The book: In the international battle against coronavirus, medical workers sit on the front lines and the front pages. Thousands have come out of retirement to support understaffed hospitals or distanced themselves from loved ones to stop the spread. Some of them have shared viral selfies wearing PPE and holding signs that say “I stayed at to work for you. Please stay home for us.” These acts of heroism have echoes of previous generations.

In his new book, medical historian Paul Stepansky ’73 praises the nurses of World War I. Easing Pain on the Western Front (McFarland) describes civilian nurses treating “shell shock,” the unprecedented injuries of mechanized warfare, and a global epidemic of Spanish Flu. Stepansky compares the medical procedures on the Western Front with those of earlier wars, giving special attention to new technologies that became essential for modern nursing.

The author: Paul Stepansky ’73 is a medical historian and interdisciplinary research associate at Weill Cornell Medical College. After studying history at Princeton, he earned his Ph.D. at Yale and became the managing director of The Analytic Press, an imprint that produces mental-health books and journals. After writing and editing several books about psychoanalysis, he became a full-time author in 2006.

Opening lines: It was the all-too-common story of the World War I nurses, the narrative thread that linked the vagaries of their wartime experiences. The war was to be the adventure of a lifetime. The opportunity to serve on the Western front was not to be missed, not by hospital-trained nurses and not by the equally well-trained volunteer Red Cross nurses. For both groups, the call to duty was suffused with the excitement of a grand adventure.

            Beginning in the spring of 1917, the war abroad was the event of the season, and trained nurses and untrained volunteers rushed to the welcoming embrace of the American Red Cross and the fledgling Army Nurse Corps. Julia Stimson, a Vassar graduate who led the St. Louis base hospital unit to Europe in May 1917, was overwhelmed with the honor it bestowed on her and the opportunities it promised. “To be in the front ranks in this most dramatic event that ever was staged,” she wrote to her mother, was “all too much good fortune for any one person like me.” Helen Fairchild, an Army reserve nurse whose Pennsylvania Hospital Red Cross unit shared space on the SS St. Paul with Julia Stinson’s St. Louis contingent, wrote her brother and mother in transit: “Our two groups of nurses, the one from St. Louis under Miss Julia C. Stimson and our group from Philadelphia are really excited to be part of this great adventure.”

            Nurse Fairchild’s only problem was seasickness occasioned by a “rocking and rolling” ocean, but no amount of nausea could dampen the sheer exhilaration of the whole thing. A few days later, she wrote her mother of the nurses’ memorable send-off at Philadelphia harbor:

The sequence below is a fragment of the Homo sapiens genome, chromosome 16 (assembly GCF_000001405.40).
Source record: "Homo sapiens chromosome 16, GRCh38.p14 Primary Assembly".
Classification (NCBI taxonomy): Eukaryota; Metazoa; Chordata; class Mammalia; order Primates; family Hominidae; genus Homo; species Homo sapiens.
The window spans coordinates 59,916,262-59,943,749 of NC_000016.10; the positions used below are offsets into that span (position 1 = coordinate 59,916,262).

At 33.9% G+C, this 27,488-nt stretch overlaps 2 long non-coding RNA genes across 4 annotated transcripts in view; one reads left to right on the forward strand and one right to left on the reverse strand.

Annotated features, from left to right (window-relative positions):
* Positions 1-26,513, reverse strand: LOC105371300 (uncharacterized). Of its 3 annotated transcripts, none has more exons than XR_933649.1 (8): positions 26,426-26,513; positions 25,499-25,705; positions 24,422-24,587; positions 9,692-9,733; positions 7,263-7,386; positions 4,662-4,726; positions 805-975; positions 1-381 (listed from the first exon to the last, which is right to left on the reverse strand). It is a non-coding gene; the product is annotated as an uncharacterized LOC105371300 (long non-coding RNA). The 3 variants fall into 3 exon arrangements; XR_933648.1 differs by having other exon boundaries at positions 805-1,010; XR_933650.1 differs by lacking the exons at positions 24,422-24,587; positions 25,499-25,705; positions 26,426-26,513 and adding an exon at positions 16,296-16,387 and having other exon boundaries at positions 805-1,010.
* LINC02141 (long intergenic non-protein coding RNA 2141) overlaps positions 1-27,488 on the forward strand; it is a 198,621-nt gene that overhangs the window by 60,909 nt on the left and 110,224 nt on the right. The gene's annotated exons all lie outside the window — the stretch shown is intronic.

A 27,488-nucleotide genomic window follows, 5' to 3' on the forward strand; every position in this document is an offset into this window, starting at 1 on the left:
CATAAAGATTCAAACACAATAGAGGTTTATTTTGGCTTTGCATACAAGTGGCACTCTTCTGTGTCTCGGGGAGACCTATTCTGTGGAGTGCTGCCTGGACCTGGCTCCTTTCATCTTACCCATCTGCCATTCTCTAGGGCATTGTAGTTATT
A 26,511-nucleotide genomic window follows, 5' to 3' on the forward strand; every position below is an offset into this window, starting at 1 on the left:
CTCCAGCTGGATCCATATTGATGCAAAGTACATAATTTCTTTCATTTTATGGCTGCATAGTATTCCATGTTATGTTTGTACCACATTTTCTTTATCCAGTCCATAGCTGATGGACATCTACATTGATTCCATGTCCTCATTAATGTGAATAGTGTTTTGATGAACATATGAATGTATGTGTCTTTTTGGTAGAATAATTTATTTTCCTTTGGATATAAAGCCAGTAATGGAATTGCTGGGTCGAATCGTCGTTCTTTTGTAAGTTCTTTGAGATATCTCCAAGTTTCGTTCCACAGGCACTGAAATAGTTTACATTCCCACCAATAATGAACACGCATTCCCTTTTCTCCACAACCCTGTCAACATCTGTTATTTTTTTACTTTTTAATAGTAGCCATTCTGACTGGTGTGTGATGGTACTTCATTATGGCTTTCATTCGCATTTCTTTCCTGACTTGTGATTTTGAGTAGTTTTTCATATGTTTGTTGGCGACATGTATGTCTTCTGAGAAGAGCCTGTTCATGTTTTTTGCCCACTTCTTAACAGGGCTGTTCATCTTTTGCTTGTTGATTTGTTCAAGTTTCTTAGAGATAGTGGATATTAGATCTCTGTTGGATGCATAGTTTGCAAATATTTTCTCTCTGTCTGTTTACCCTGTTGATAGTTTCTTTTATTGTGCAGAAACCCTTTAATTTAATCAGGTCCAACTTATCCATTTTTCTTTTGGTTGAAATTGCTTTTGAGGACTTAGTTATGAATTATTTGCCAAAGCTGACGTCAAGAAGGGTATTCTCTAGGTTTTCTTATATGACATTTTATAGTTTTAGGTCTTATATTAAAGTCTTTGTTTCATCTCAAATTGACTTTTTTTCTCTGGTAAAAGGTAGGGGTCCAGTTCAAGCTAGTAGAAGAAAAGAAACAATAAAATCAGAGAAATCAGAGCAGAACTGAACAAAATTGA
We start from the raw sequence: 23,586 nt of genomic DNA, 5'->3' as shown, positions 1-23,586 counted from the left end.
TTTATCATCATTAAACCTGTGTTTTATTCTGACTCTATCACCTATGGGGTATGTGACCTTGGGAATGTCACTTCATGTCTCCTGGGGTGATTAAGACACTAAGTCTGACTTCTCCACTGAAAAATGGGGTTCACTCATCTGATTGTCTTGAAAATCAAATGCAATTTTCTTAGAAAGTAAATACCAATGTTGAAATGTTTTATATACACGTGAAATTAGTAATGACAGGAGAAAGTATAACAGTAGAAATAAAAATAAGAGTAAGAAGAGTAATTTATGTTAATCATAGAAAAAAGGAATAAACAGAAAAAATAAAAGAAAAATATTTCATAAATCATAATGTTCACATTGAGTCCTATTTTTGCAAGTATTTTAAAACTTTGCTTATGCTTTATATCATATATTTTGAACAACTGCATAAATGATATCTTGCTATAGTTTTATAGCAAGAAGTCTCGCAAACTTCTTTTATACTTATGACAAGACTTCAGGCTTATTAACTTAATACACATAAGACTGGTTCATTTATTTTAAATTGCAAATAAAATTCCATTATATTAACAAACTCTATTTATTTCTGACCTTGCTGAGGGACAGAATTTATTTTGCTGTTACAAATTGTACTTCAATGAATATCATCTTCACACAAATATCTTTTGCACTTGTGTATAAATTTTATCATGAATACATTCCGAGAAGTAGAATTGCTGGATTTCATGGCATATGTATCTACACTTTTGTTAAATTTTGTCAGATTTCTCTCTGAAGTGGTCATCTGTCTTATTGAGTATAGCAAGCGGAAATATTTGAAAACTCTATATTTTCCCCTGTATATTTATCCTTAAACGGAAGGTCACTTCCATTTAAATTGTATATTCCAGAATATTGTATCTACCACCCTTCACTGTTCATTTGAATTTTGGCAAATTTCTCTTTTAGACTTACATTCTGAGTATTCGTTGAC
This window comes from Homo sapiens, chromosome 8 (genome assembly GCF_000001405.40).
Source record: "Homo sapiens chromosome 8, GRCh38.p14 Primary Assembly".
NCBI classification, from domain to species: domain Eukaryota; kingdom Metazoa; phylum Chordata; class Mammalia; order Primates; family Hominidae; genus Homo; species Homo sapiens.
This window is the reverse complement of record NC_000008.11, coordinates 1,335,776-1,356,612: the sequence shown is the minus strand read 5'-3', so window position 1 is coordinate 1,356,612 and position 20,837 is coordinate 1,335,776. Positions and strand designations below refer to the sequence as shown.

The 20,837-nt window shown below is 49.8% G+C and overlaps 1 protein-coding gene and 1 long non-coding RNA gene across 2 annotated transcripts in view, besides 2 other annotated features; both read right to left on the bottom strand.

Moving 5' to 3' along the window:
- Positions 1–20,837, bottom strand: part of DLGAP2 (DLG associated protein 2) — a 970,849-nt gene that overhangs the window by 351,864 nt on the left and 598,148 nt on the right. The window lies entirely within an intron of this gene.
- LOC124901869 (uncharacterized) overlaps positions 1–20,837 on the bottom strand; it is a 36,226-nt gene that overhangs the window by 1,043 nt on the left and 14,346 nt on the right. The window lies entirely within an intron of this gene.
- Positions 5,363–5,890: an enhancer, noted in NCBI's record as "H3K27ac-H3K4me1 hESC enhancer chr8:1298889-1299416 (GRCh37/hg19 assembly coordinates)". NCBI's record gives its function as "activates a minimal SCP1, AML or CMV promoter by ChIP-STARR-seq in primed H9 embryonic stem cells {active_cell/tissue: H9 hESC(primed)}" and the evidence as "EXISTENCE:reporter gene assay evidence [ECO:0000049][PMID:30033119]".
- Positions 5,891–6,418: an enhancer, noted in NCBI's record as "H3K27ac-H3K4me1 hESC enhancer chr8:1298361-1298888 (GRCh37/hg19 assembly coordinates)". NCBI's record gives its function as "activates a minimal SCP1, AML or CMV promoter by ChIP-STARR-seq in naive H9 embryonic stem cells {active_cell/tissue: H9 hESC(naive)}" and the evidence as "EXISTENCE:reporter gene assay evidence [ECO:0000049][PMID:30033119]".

I must say, it was pretty exciting down at the docks when we left on Saturday. All sizes of boats in the harbor tooted and blew their whistles at us, and people on ferry boats waved and cheered. I know you couldn’t be there to see us off and I was thinking of you, but my mind was distracted. How strange everything seemed, but oh how exciting!

            The fanfare was worlds removed from Fairchild’s forebears, the women hospital workers of the American Civil War. They made their own travel plans and journeyed to hospitals at their own expense, often with the disapproval of friends, family, and society at large. In mid-nineteenth-century America, after all, hospitals of any sort remained charitable institutions tainted, the historian Jane Schultz remarks, by “an aura of stigma of sexual impropriety.” But this bit of recent history was long forgotten in the mania of 1917. On the deck of the St. Paul, Julia Stimson did nothing to calm down the nurses in her charge. Rather, she whipped them up further. Borrowing language from a letter to her mother, she sounds more like a stellar athlete chosen to represent her nation in the Olympic Games than a nursing administrator headed for the Western front. For Stimson,

to be in the front ranks in this most dramatic even that ever was staged, and to be in the first group of women ever called out for duty with the United States Army, and in the first part of an army ever sent on an expeditionary affair of this sort, is all too much good fortune for any persons like me.

The American nurses who followed Stimson, Fairchild, and others in the fall of 1917 and spring of 1918 were no less welcoming of adventure abroad than the first wave of the preceding summer. Absent any understanding of what lay before them, gaiety abounded, and the trip over could take on the ambience of a holiday cruise. …

Reviews:Easing Pain on the Western Front provides an important contribution to scholarship on nurses and war. Moving beyond exploration of why nurses might serve in the military during wartime, Stepansky provides an historically informed examination of nurses’ actual wartime practices. In the case of World War I, these practices changed the experience of wounded soldiers, in no small measure through nurses’ skilled use of the cutting-edge technologies of the time —technologies that contributed to the transformation of American nursing in the decades following the Great War.” – Patricia D’Antonio, Carol E. Ware Professor in Mental Health Nursing, University of Pennsylvania School of Nursing